Think of the possibilities. If (and what seems to be becoming a question of when) Esports becomes a legitimate sport in the eyes of society, other hobbies such as singing, eating, etc. will also likely be labeled as sport. The sports realm is experiencing a huge shift, and, to me, it is exciting. Here’s a quick list of a few activities I see getting a sports following in the future:

  • Singing (Already gaining ground as competitive with shows like The Voice).
  • Eating (Also gaining ground as competitive sport).
  • Board Games (Not huge, although something tells me this will be regarded as sport shortly).
  • Drawing/Painting (i.e. best drawing in certain time limit).
  • Cooking (Closest to becoming sport in my opinion with shows like Chopped).

Really, the options are limitless. The future of the term, “sport,” is on pace to have a diluted and controversial definition, akin to that of, “art.” Soon, our society may even see the two terms have similar meanings, with the only difference being that sports are competitive in nature, while art is not particularly competitive.

I am fully excited for the transformation of sports as a whole. I want to see what people consider to be a sport and what they consider to be a mere activity. Where is the line drawn, or is there even a line to draw?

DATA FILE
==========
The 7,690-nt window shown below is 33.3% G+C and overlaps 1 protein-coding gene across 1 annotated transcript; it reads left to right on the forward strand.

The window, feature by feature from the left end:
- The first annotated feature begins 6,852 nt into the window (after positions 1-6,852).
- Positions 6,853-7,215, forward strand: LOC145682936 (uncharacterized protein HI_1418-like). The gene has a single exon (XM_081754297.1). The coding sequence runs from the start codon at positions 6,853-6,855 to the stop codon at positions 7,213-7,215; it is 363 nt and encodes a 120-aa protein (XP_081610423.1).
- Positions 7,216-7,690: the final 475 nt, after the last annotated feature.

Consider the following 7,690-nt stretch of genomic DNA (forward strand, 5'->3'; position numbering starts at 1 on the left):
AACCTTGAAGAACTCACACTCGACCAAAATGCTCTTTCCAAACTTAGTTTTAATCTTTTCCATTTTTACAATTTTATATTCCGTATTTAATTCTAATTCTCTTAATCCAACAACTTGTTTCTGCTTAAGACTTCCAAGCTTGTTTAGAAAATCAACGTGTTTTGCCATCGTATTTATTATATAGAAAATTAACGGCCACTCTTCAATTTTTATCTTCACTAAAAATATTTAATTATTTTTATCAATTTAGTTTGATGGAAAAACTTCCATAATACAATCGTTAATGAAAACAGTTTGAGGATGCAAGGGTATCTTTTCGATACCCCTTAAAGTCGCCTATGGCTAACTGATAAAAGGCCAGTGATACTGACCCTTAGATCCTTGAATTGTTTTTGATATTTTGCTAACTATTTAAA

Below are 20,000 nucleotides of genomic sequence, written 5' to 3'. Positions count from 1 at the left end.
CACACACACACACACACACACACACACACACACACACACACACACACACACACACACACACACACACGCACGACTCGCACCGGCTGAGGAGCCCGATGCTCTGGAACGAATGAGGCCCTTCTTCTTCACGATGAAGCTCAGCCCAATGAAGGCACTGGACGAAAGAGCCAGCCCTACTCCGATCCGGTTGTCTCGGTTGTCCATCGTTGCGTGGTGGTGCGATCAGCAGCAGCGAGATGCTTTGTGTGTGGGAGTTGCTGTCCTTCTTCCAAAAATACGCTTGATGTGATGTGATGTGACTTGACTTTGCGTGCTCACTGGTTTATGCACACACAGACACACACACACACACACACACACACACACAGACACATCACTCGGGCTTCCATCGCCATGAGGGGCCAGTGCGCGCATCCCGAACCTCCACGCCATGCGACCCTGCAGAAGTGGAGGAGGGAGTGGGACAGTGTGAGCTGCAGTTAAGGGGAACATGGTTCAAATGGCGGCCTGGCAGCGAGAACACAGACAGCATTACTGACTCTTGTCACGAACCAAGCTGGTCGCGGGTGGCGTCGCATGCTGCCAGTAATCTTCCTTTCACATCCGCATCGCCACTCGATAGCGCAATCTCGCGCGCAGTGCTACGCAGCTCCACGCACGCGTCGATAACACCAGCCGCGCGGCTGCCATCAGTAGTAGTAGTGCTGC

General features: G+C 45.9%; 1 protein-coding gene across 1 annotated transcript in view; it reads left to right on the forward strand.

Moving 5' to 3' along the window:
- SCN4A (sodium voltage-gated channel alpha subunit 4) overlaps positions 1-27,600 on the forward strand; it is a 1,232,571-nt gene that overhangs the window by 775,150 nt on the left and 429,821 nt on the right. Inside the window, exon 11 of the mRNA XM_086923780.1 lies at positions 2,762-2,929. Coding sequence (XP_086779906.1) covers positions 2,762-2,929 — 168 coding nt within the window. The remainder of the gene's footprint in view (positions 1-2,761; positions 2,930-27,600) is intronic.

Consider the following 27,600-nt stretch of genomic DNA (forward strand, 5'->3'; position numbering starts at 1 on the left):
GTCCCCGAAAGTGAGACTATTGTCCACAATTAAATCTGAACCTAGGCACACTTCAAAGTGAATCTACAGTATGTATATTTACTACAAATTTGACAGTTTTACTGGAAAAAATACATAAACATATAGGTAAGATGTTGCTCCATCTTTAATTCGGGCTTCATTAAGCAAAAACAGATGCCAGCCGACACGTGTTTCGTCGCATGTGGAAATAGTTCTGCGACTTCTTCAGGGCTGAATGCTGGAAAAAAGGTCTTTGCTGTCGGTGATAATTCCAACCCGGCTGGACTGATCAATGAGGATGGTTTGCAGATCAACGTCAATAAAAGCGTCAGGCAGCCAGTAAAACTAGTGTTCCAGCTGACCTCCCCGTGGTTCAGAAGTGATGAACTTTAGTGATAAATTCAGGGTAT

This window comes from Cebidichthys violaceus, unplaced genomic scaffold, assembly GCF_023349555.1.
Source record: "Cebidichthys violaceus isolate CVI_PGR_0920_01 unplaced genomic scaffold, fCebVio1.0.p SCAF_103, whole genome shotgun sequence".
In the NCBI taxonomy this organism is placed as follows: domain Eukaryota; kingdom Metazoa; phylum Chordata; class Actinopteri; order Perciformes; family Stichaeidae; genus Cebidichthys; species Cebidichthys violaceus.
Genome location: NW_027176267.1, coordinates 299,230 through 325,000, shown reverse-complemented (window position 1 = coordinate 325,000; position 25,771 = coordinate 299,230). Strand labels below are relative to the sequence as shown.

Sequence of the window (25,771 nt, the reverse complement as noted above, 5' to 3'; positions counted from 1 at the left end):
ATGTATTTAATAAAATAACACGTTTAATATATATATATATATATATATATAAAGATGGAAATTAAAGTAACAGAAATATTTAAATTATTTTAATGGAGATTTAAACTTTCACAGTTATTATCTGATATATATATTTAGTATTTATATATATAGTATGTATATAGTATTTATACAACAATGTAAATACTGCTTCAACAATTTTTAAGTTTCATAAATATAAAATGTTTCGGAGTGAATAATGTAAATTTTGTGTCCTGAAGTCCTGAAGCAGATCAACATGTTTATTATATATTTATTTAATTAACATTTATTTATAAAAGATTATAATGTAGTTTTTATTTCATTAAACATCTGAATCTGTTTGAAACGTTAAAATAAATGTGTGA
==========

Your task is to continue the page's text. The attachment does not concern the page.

Thanks for reading. Plan on posting at least three times a week. Have a wonderful rest of your day!


E3 2016- Recap and Thoughts on Games/Hardware Announcements

E3 2016- Recap and Thoughts on Games/Hardware Announcements

This year’s E3 was a pleasant surprise. All major companies (besides EA) had, subjectively, successful and entertaining conferences.

For those unaware, E3 is a 5-day event where the next big video game titles are announced. The companies  which have big announcements that usually last more than an hour or so include Microsoft, Sony, Ubisoft, Bethesda, and EA (Nintendo is also considered a big company, but they present their announcements in live streams).